Arachnophobia, the fear of spiders, affects up to 15% of the population; that’s more than 50 million Americans! While it’s understandable that some find spiders disturbing, given their fangs, eight legs, and beady eyes, most cause little-to-no threat to humans.
In this blog, we’ll particularly focus on the jumping spider and its qualities, including:
- What do jumping spiders look like?
- Are jumping spiders poisonous?
- What species of jumping spiders are there?
- What happens if a jumping spider bites you?
- Signs of jumping spiders in your home
- How to prevent jumping spiders
What do Jumping Spiders Look Like?
Jumping spiders have compact bodies with shorter legs. While they tend to be black, jumping spiders can be brown or gray with bright coloration markings. These markings can come in gray, yellow, red, blue, green, or white spots as well as stripes.
Adults have a body length of ⅛ to ¾ of an inch (or 4 to 18 mm). Jumping spiders’ front legs are usually thicker than their other legs, with their bodies covered in dense hairs or scales brightly colored and glossy.
Are Jumping Spiders Poisonous?
No, jumping spiders are not poisonous. Despite their less-than-appealing appearance, jumping spiders are not dangerous to humans. That said, they do have fangs capable of producing venom.
Some individuals may have allergic reactions to a jumping spider bite, causing dizziness, nausea, or vomiting. In these cases, it’s important to contact a doctor for medical assistance.
What Species of Jumping Spiders Are There?
As of 2019, there are more than 6,000 reported species of jumping spiders. While it would take too long to name each jumping spider species in this blog, several are common in North America.
The Phidippus Audax (Bold Jumping Spider) is the most common species of jumping spider in the U.S. They’re relatively small and typically found in gardens or around the home.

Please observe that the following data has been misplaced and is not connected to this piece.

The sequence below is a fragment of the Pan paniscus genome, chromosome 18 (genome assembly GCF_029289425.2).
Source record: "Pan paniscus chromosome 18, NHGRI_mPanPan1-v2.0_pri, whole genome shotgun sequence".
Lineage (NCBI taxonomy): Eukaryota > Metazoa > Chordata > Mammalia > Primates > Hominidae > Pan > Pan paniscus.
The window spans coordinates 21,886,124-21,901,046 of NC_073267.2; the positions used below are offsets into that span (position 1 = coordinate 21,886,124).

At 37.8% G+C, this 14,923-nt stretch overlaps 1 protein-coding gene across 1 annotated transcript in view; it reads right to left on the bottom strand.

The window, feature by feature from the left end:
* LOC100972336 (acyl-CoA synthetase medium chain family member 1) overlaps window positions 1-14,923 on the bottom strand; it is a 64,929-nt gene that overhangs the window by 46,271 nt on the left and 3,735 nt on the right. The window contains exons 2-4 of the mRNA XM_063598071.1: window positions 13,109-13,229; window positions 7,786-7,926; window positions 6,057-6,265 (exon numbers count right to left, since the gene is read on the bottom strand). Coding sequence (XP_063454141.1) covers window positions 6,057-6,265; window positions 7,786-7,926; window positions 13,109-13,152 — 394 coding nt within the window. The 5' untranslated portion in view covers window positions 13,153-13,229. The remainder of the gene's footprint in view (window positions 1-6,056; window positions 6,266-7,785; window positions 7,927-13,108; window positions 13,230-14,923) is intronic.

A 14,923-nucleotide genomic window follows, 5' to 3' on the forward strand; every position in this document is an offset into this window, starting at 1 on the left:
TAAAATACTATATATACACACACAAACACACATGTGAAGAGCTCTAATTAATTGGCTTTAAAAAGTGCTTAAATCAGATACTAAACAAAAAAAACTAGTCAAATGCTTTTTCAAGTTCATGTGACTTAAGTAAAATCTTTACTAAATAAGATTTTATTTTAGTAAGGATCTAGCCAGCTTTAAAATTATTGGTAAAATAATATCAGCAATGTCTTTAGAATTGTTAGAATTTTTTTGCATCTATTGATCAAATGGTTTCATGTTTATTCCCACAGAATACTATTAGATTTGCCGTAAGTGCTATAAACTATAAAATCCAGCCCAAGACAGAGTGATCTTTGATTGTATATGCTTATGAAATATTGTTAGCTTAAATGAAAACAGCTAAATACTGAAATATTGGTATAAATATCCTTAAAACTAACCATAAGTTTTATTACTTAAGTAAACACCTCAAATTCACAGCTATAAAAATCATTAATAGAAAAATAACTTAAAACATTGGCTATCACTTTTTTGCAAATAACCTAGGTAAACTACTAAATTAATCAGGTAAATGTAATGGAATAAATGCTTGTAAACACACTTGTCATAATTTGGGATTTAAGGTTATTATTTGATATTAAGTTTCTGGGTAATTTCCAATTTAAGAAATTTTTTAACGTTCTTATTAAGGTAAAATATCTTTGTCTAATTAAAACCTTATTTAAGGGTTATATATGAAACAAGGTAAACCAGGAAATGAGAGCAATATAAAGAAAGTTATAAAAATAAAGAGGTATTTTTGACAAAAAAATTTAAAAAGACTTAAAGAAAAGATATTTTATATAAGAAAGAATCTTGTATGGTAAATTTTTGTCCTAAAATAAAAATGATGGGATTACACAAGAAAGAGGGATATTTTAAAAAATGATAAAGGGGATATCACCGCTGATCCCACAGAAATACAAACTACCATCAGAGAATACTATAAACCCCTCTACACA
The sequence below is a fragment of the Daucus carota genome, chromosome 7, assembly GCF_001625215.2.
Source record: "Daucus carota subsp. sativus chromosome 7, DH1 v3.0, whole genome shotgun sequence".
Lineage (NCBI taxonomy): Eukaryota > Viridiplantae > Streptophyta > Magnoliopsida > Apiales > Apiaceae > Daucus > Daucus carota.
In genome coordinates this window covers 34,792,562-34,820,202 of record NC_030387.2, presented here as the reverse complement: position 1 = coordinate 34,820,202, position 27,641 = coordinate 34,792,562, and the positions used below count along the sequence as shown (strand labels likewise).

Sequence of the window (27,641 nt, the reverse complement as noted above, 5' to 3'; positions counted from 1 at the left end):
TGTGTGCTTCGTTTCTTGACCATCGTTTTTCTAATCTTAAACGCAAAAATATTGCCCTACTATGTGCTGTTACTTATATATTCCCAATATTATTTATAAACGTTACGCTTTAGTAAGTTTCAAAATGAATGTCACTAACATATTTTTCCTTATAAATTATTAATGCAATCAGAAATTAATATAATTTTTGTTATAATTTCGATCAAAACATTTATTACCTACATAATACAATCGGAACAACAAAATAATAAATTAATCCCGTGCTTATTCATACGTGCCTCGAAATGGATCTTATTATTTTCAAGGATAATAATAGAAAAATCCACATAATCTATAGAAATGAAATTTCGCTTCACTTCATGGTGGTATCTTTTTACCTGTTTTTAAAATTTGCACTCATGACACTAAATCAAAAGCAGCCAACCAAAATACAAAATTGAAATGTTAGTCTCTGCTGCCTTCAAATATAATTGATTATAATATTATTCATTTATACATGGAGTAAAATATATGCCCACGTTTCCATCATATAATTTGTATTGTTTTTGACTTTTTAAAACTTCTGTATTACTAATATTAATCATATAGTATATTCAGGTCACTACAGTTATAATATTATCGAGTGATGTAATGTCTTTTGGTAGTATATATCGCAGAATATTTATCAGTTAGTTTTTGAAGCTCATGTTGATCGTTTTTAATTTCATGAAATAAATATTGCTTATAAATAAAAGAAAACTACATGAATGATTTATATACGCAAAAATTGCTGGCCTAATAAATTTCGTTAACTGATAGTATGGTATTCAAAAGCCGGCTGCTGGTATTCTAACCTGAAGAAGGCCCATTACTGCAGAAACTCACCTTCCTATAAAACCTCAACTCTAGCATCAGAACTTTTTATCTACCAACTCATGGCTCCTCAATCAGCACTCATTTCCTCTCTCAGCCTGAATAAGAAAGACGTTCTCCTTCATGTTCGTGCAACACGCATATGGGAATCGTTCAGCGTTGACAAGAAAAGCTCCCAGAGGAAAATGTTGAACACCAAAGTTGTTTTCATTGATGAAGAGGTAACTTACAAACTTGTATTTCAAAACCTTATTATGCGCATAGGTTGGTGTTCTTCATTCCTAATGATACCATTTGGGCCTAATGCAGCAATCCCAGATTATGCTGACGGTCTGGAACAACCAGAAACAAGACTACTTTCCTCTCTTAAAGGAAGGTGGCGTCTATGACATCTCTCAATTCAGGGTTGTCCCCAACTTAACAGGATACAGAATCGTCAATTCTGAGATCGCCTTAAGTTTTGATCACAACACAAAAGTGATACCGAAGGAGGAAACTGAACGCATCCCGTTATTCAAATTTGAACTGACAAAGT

Other common species of jumping spiders include:
- Habronattus (Paradise Spider)
- Salticus (Zebra Spider)
What Happens if a Jumping Spider Bites You?
Jumping spiders are not aggressive; they’ll only bite if they sense danger or feel threatened. If a jumping spider does bite you, it can cause mild pain, itching, and swelling at most due to the venom in its fangs.
Their bite resembles a mosquito bite and, due to their size, is likely not to puncture the skin. If the bite punctures the skin, it will likely hurt no more than a bee sting. Due to their mild nature, jumping spider bites resolve on their own within a few hours and don’t require any serious medical attention.
Signs of Jumping Spiders in Your Home
Even though these spiders pose little harm to humans, they can still become pests when they populate your home. Because jumping spiders don’t spin webs or cause damage to the house, the only genuine way to tell if they’re in your home is by actually seeing them.
Finding one or multiple can indicate a jumping spider infestation. Thankfully, jumping spiders prefer the outdoors and vegetation, so they’re unlikely to infest a house.
How to Prevent Jumping Spiders
Jumping spiders will rarely make their way into your home deliberately. Often, they’re brought inside accidentally on potted plants or other outdoor objects. Other times, they may unintentionally wander into your home through an open window or door.
Because the jumping spider diet consists of smaller insects, other present infestations may entice them into your home.
Besides these few situations, jumping spiders will have little to no interest in coming into your home. If jumping spiders do infest your home, professional pest control is an easy and quick solution.
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